Part of the exhibit. Courtesy of the Rev. Tyler Millner.
Part of the exhibit. Courtesy of the Rev. Tyler Millner.

For the next month, Martinsville will host an exhibit organizers hope will bridge the gap between residents and the past by way of a legendary civil rights icon.  

Beginning Sunday and running through Feb. 15, the Rev. Tyler C. Millner will make his collection, detailing the life and legacy of the Rev. Martin Luther King Jr., available for public viewing at Millner’s Martinsville church, Morning Star Holy Church. 

“We’ve never done anything like this exhibit,” Millner said, adding that the exhibit could become annual. 

The exhibit comes directly from Millner’s personal collection, the culmination of decades of curation. Everything from assorted trinkets, newspaper clippings, pictures, writings and other original documents make up the collection, and after decades, Millner said he is ready to share it.   

“I’ve been collecting forever,” Millner said before later adding, “Anywhere and anytime I could get my hands on a piece of something, I tried to get it.” 

Talking about some of the more unique pieces in his collection, Millner describes a chip off of the King statue in Washington and unpublished writing, among other things.

“I have an extensive library that I will have on display as well,” Millner said.     

Millner said in the decades since his death, both King’s image and values have become susceptible to misinterpretation. He said it’s important his exhibit puts forth an accurate representation of King.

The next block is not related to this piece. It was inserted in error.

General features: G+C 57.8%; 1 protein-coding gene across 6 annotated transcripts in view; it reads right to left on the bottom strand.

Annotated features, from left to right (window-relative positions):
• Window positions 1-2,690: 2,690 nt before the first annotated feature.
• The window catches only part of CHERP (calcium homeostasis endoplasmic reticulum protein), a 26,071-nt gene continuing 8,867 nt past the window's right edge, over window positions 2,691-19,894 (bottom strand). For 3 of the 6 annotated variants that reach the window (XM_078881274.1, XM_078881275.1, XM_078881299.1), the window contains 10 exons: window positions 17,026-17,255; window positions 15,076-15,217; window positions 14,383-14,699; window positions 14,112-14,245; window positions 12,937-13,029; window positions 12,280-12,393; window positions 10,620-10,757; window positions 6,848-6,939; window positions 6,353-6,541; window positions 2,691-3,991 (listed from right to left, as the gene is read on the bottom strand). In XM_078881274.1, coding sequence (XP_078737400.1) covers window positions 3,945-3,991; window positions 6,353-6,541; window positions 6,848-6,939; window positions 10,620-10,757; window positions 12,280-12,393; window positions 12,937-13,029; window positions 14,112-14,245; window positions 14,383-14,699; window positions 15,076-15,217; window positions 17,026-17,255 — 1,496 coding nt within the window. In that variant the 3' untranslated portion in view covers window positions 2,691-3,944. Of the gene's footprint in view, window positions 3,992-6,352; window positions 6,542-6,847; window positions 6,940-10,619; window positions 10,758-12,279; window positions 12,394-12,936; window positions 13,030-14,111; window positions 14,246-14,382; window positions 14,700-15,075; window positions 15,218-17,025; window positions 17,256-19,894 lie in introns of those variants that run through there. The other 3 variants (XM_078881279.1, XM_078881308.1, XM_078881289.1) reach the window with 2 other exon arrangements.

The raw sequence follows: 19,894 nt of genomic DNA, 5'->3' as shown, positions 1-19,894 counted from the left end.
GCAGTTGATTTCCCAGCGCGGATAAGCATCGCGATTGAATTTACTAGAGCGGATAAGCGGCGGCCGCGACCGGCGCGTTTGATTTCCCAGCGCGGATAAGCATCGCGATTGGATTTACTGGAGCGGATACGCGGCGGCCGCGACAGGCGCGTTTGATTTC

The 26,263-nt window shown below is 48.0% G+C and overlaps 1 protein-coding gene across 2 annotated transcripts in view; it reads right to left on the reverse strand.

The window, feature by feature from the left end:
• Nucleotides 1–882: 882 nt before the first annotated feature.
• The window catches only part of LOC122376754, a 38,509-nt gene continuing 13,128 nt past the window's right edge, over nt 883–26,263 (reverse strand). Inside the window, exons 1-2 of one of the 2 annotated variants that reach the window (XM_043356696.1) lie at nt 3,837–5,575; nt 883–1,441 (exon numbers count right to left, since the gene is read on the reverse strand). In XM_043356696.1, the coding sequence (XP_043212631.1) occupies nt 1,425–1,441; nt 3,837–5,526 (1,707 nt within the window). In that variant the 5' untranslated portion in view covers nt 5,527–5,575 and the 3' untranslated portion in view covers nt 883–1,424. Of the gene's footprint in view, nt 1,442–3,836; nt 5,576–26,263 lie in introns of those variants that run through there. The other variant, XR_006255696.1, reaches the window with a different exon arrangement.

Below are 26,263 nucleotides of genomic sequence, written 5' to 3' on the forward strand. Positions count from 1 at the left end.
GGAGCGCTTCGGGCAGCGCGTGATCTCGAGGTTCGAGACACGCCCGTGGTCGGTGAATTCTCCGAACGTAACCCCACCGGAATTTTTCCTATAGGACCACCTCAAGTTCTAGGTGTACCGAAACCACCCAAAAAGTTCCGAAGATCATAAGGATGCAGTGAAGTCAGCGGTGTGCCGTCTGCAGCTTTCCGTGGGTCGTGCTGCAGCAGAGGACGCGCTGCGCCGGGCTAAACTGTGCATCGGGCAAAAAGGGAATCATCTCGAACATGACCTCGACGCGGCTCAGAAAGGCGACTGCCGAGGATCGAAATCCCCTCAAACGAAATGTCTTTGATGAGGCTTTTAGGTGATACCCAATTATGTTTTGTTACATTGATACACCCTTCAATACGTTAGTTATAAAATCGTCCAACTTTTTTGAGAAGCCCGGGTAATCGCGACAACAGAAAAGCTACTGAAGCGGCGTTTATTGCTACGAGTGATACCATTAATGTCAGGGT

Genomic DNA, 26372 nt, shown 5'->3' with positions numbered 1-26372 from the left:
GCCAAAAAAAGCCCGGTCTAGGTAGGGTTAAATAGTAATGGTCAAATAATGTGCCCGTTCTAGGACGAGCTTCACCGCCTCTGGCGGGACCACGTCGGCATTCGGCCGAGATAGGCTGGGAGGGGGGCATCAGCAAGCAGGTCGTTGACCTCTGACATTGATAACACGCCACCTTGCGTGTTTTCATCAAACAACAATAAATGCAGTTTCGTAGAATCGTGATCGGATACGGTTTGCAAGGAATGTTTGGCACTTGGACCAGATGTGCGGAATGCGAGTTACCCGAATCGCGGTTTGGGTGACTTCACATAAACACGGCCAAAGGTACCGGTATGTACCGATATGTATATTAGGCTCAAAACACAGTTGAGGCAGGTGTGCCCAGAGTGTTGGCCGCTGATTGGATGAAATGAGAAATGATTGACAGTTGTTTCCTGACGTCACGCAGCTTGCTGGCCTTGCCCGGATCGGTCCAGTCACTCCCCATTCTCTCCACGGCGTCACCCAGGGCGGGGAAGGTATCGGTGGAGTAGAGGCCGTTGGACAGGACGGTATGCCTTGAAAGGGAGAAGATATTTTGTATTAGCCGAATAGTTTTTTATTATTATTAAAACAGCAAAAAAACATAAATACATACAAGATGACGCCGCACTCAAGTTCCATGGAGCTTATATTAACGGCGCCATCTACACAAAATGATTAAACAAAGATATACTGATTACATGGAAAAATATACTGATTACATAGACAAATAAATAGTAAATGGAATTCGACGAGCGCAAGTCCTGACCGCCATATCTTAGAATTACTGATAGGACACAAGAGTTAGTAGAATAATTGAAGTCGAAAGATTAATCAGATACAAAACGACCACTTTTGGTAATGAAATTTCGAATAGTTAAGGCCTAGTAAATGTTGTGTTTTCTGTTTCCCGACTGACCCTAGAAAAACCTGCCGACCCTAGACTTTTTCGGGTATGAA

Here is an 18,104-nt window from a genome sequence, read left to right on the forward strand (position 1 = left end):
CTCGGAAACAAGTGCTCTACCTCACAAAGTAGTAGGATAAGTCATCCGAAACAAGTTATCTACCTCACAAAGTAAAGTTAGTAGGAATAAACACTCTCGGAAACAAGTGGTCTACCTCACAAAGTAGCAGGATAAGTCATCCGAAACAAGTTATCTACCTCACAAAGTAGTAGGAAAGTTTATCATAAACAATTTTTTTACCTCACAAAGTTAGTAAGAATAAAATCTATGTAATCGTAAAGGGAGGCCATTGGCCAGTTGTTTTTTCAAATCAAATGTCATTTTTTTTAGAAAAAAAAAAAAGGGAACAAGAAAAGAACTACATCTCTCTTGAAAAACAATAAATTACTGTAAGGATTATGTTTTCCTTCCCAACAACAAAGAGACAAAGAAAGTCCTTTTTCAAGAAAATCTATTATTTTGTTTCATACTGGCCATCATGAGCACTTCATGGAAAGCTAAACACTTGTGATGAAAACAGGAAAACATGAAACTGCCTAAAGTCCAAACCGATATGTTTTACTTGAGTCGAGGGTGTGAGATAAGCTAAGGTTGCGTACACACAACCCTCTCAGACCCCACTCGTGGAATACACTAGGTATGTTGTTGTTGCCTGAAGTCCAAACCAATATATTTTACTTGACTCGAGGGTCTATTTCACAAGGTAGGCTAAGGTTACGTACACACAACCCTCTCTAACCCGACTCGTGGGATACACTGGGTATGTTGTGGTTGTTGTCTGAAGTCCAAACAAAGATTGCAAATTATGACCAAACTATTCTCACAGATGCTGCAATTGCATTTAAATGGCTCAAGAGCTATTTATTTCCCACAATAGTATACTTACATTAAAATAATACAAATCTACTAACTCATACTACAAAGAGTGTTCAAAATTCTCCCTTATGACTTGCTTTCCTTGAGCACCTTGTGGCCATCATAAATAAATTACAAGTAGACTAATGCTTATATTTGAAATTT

“It’s not just a matter of posters in February,” Millner said, before adding, “This is why the exhibit is relevant.” 

Millner said it’s important to pass on this knowledge to impact future generations like he was as a young man. 

“I saw him twice…as a student,” Millner said. “He came in when I was a student.” 

Millner hopes the exhibit will similarly impact other students, while maintaining the exhibit isn’t solely for young people. Ultimately he wants the exhibit to serve as a sort of jumping off point into the wider world of Black history. 

“I want to promote the idea that there is much more to Black history,” Millner said. “We developed a whole way of life…we had funeral homes, churches, schools, barbers and with no support. I want us to appreciate the community achievements of African Americans.”

Millner is confident the Martinsville community will embrace his project.

“I think the time is right,” Millner said. “I really hope people will appreciate what we’re doing.”

Morning Star Holy Church is located at 2839 Stoney Mountain Rd. in Martinsville. The exhibit opens at noon.

Dean-Paul Stephens

Dean-Paul Stephens is a reporter for Cardinal News. He is based in Martinsville. Reach him at dean@cardinalnews.org.